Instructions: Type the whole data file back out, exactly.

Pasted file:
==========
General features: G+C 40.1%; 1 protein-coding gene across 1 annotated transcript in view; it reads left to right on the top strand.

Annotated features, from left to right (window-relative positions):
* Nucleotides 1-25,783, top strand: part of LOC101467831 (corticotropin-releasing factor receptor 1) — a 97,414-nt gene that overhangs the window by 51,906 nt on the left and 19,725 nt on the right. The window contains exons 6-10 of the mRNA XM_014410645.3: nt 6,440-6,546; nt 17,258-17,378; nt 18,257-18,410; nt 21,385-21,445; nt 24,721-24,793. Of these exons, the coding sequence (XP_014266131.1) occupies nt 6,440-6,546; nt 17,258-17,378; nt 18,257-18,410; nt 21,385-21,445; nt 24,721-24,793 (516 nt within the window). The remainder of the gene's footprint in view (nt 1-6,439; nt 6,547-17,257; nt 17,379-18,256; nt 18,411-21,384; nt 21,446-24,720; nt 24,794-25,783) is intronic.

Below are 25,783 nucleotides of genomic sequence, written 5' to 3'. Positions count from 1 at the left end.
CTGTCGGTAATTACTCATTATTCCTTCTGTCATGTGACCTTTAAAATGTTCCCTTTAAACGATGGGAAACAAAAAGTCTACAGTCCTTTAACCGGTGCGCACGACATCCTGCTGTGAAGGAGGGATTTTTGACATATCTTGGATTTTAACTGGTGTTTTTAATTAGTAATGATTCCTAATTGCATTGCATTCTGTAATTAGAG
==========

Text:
General features: G+C 40.1%; 1 protein-coding gene across 1 annotated transcript in view; it reads left to right on the top strand.

Annotated features, from left to right (window-relative positions):
* Nucleotides 1-25,783, top strand: part of LOC101467831 (corticotropin-releasing factor receptor 1) — a 97,414-nt gene that overhangs the window by 51,906 nt on the left and 19,725 nt on the right. The window contains exons 6-10 of the mRNA XM_014410645.3: nt 6,440-6,546; nt 17,258-17,378; nt 18,257-18,410; nt 21,385-21,445; nt 24,721-24,793. Of these exons, the coding sequence (XP_014266131.1) occupies nt 6,440-6,546; nt 17,258-17,378; nt 18,257-18,410; nt 21,385-21,445; nt 24,721-24,793 (516 nt within the window). The remainder of the gene's footprint in view (nt 1-6,439; nt 6,547-17,257; nt 17,379-18,256; nt 18,411-21,384; nt 21,446-24,720; nt 24,794-25,783) is intronic.

Below are 25,783 nucleotides of genomic sequence, written 5' to 3'. Positions count from 1 at the left end.
CTGTCGGTAATTACTCATTATTCCTTCTGTCATGTGACCTTTAAAATGTTCCCTTTAAACGATGGGAAACAAAAAGTCTACAGTCCTTTAACCGGTGCGCACGACATCCTGCTGTGAAGGAGGGATTTTTGACATATCTTGGATTTTAACTGGTGTTTTTAATTAGTAATGATTCCTAATTGCATTGCATTCTGTAATTAGAG